Pan, Greek god of the wild, shepherds and flocks, nature of mountain wilds, rustic music and impromptus, and the companion of nymphs, sits here with his eromenos Daphnis, teaching him to play the pan flute. Depicted here with his usual horns, legs, and hindquarters of a goat (as a faun or satyr), Pan holds his young companion tenderly as he teaches.
Daphnis was, according to tradition, the son of the god Hermes and a nymph. Despite his mystical parentage, Daphnis was mortal. He was a Sicilian shepherd often described as an eromenos, a younger male in his teens in a romantic relationship with an adult male (an erastes). It was said a Naiad loved him, and promised to be faithful to him. However, he was secuded by the daughter of a king and in revenge, the nymph blinded him or turned him into stone. Pan was also said to have fallen in love with the young boy, and taught him to play the pan pipes, as shown in this work.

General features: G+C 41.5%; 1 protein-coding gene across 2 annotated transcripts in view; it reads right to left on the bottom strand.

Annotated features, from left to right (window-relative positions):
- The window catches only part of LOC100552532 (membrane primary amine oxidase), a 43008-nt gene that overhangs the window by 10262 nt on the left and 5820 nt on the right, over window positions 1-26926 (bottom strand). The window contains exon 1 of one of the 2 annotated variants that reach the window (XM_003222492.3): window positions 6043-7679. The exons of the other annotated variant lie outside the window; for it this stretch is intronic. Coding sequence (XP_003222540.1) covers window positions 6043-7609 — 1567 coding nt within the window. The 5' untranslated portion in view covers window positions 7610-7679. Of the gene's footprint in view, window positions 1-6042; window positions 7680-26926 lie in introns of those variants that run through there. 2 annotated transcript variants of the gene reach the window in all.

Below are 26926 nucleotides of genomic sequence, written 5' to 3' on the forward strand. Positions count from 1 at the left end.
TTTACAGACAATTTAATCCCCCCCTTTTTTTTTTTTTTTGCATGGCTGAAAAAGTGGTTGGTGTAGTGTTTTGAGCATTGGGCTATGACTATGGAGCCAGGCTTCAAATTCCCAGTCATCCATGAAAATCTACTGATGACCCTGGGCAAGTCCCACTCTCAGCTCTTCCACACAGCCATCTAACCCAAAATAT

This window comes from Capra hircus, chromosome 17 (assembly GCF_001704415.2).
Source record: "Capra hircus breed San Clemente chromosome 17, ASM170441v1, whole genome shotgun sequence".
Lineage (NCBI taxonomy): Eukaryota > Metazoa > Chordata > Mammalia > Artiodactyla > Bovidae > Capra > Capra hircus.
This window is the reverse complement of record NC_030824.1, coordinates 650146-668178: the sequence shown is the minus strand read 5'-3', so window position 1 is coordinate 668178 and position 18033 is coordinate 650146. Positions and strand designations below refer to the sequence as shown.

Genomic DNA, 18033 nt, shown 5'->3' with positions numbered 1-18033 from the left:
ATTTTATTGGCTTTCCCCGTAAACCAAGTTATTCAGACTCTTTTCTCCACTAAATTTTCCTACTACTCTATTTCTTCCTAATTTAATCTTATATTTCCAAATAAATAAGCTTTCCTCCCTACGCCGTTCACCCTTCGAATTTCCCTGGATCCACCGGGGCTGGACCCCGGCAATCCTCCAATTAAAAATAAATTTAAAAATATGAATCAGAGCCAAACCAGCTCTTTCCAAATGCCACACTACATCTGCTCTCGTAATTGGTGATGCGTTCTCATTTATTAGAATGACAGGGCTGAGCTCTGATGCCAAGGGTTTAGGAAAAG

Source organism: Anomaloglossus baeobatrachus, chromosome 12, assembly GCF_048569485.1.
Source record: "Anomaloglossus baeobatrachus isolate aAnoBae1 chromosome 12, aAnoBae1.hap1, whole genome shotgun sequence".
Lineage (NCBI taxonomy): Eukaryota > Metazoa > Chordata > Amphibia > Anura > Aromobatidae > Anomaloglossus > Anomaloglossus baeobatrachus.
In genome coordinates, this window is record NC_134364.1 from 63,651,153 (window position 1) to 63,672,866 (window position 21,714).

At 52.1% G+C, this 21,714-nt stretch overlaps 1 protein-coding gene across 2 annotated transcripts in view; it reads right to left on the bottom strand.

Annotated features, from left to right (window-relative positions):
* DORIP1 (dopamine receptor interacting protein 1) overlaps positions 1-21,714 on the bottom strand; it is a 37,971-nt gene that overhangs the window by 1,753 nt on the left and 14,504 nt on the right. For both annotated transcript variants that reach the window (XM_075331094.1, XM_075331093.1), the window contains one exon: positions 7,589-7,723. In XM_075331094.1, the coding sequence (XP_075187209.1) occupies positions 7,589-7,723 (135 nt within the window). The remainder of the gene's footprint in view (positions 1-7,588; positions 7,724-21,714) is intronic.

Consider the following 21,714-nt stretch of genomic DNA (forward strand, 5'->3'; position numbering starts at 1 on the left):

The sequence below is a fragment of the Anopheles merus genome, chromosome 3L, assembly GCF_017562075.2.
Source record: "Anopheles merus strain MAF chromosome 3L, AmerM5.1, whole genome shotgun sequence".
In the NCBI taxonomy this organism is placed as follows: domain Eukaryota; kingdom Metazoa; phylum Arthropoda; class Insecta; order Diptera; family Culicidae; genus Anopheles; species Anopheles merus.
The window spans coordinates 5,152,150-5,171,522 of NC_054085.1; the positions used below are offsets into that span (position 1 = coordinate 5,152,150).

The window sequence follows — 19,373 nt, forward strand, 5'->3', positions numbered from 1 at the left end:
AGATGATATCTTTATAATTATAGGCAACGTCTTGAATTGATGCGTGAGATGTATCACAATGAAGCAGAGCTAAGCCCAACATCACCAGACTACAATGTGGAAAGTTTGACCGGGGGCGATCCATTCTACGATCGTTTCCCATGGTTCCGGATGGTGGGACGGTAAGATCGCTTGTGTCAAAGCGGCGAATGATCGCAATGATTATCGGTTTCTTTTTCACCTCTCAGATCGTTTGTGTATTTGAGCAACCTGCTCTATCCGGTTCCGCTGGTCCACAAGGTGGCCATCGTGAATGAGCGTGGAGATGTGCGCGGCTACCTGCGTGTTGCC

The sculpture is thought to be a copy of an original, commonly attributed to the Rhodian sculptor Heliodoros.